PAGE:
But we have made progress over the past centuries. We are not starting from scratch. As fallible as many scientists are, science itself, as a method of inquiry, is one of the greatest achievements of human civilization. As often as it gets things wrong, the entire technology infrastructure that surrounds us everyday, from the moment we wake up to the moment we fall asleep, owes its existence to past scientific accomplishments. You wouldn't be reading this if science didn't get things right, and chances are you wouldn't even have survived your childhood. If you trust that the car you drive will bring you to where you need to be, or that the phone you use will put you in contact with the people you want to talk to, or that the medicine you take will help cure your health condition, you implicitly trust science. And you do implicitly trust science every day.

By the same token, as much as knowledge drunkenness is a scourge, knowledge itself has obvious and undeniable value. To disregard the value of learning is to place our future in the hands of complete ignorance, to give the steering wheel to a blind man. That some PhDs proudly pronounce stupidities doesn't mean that there is no role for PhDs to play in our society. If tomorrow I require surgery, I will want to be operated by a very learned and experienced doctor who knows what he or she is doing; not by a butcher. Next time I fly across the Atlantic, I will want my plane to be piloted by a very learned and experienced pilot who knows what he or she is doing; not by the guy sitting next to me.

I don't know how to perform surgery or to fly a plane. That's why I shall continue to entrust these tasks to those who know how to perform them. By the same token, I think I know a thing or two about philosophy and computer science; more than Lawrence Krauss or Neil deGrasse Tyson. So when it comes to the essential nature of reality or issues around artificial intelligence/consciousness, I trust my judgment over theirs. Knowledge matters.

If neo-skepticism ends up leading to an aversion to knowledge itself, our civilization will end and we will live like apes. Some people do know more than others, especially when it comes to the subjects to which they have dedicated their lives, and that is a good and very important thing. These people should be appreciated and respected for what they do know. To ignore or deny this reality is deadly: try flying in a plane piloted by your surgeon. It is legitimate that knowledge commands authority, provided that such authority be granted within its appropriate scope.

Objective facts

The value of knowledge resides in its apprehension of objective facts; that is, facts that obtain whether we like them or not, believe them or not, are aware of them or not. Even metaphysical positions that deny materialism and grant primacy to mind don't reject objective facts: my own analytic idealism grants that there is an objective world out there, beyond our personal mentation, even though I maintain that such world is constituted by transpersonal mental states.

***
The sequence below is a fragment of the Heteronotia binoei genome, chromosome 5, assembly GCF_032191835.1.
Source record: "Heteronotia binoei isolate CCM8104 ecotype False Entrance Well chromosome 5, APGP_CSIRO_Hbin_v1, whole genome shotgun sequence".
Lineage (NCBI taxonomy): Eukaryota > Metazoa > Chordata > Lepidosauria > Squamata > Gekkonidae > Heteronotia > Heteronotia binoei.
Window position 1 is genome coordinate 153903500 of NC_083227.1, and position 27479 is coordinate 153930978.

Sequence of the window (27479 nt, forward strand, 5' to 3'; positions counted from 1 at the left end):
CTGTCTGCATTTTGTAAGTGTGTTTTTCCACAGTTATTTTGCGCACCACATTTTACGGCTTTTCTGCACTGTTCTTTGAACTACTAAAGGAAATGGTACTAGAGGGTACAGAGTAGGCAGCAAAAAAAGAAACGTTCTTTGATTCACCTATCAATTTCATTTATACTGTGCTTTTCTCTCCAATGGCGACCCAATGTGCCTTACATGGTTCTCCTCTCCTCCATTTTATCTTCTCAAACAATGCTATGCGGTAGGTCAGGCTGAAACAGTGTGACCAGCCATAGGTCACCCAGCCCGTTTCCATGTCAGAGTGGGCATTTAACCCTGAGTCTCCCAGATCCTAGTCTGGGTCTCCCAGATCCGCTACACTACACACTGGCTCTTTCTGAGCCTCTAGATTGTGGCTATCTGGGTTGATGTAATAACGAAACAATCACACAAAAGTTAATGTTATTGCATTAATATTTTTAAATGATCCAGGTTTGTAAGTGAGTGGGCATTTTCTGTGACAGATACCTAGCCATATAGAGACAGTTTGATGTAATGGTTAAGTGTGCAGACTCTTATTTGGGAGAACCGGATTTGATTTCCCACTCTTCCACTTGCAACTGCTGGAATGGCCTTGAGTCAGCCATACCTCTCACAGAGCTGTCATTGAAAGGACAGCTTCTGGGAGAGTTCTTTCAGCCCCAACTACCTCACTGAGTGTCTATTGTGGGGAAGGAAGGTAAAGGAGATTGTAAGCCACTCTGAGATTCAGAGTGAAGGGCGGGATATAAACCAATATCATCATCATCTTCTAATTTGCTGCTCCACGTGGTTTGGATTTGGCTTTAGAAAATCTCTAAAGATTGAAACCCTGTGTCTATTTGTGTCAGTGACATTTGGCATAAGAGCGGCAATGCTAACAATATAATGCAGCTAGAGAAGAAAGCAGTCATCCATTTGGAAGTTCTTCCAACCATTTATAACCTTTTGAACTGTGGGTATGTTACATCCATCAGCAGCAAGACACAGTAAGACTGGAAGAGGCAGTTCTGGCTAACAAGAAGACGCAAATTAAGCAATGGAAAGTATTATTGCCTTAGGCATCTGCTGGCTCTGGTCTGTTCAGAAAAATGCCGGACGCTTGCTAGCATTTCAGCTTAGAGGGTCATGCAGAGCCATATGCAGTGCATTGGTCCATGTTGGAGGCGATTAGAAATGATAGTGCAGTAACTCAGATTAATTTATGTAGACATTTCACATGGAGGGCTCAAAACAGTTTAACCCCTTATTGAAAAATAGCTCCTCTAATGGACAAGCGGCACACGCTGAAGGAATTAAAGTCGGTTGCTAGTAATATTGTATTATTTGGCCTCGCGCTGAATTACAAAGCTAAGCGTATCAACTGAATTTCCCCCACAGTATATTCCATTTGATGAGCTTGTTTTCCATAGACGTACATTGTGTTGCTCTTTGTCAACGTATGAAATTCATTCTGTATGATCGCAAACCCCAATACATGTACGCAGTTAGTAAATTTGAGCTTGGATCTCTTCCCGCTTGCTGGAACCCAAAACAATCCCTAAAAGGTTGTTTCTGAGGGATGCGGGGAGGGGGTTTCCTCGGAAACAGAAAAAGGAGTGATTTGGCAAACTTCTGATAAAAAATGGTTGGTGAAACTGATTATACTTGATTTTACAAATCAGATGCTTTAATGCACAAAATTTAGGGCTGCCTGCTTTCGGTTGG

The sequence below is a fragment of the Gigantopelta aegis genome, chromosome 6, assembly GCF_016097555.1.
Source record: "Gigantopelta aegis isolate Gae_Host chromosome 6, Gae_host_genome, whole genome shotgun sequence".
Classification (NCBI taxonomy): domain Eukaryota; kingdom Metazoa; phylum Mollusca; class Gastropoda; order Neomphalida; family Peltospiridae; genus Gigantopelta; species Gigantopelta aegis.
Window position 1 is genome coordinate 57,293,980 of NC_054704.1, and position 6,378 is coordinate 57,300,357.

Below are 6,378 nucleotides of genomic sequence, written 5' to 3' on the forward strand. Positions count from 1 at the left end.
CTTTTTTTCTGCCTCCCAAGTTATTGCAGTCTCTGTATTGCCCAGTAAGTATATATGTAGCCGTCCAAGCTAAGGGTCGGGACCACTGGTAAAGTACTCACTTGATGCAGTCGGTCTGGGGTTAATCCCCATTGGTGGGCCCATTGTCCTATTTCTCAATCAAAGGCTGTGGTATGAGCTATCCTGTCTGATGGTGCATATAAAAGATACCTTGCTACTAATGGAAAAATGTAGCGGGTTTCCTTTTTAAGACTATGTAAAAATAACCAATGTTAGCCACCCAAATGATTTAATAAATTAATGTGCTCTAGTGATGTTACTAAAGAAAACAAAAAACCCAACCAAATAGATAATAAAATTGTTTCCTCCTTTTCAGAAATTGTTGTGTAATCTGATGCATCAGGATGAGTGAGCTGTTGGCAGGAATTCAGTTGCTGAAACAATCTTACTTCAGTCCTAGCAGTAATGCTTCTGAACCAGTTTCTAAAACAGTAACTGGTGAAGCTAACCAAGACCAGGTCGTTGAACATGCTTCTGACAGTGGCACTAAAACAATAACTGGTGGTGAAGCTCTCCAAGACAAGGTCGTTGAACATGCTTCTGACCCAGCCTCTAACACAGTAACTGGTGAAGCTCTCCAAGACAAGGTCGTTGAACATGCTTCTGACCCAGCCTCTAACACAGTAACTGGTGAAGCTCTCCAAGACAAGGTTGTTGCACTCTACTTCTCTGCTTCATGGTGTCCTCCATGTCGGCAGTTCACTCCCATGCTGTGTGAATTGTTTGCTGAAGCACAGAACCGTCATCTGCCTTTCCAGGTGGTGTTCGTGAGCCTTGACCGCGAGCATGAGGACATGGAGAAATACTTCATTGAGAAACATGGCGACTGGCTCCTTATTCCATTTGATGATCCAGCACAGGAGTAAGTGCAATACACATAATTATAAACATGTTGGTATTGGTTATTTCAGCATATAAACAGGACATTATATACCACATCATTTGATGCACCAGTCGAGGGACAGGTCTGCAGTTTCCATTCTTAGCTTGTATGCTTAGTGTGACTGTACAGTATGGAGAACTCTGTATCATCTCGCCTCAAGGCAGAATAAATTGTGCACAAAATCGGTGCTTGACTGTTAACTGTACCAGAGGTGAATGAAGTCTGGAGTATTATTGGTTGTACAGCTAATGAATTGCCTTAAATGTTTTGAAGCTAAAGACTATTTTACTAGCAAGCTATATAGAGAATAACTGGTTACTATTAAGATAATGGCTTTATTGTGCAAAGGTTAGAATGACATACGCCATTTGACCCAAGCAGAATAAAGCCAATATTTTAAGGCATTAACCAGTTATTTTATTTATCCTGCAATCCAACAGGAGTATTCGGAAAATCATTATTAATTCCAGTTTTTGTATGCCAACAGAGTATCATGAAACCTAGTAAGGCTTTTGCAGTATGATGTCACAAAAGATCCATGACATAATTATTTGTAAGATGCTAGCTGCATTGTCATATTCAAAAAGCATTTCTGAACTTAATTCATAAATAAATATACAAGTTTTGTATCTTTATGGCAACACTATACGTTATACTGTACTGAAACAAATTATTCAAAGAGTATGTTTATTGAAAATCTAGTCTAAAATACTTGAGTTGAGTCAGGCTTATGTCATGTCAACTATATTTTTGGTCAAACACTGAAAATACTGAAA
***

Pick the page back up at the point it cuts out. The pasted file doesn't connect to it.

The denial of materialism is not a denial of objective facts. Neither does it entail or imply that reality is entirely what we make of it. While I grant that the observer's role in perceived reality goes much beyond what metaphysical materialists accept, I don't think my own personal ego is constructing my entire life out of its own innate whims and dispositions. There is something out there that doesn't care about what I personally wish or think. The salient aspects of this something are what we call objective facts.

Science is the best method ever devised for giving us knowledge of the behavior of the objective world out there. Its essence resides in the following axiom: if you want to know whether a statement about nature's behavior is true or false, look at nature's behavior. Put this way, it's a truism. Yet, it is surprising how often such truism is neglected. When Aristotle claimed that heavier objects fall faster than lighter objects—a statement about nature's behavior—he forgot to look at nature to see if it's really true. It took hundreds of years until Galileo famously dropped his balls from the top of the leaning tower of Pisa to prove that it isn't true.

By looking at how the world behaves—preferably according to the scientific method—we acquire knowledge about the objective facts that constitute the world. As complex and imperfect as this process may have become, it is still essentially correct, for the same reason that any sane person will believe Galileo over Aristotle in the question of falling bodies. As such, there are no such things as 'alternative facts.' Believing that a heavier body falls faster than a lighter one (if air resistance can be disregarded) doesn't make it so, no matter how strong the belief.

The value of being skeptical about certain views is precisely the renewed space it opens up for the contemplation of other views that may, in turn, correspond better to objective facts. Skepticism that denies all objective facts themselves is just madness, and defeats the very spirit of skepticism.

Climate change

Everything discussed thus far comes together in the debate about climate change. It has been claimed that scientists have been caught manipulating data about it, some of the other data available are contradictory, politicians make preposterous statements, activists go to extraordinary lengths to mobilize action, etc. Represented in this wild discussion one finds the (very human) shortcomings of doing and reporting science, story control by elites, knowledge drunkenness, etc. It would be naive not to acknowledge this, as it would be naive to simply believe, uncritically, what any individual scientist may say about a subject of such enormous complexity as the behavior of our planet's climate. It is legitimate to be cautious and guarded about climate change. It is legitimate to be taken aback by Climategate.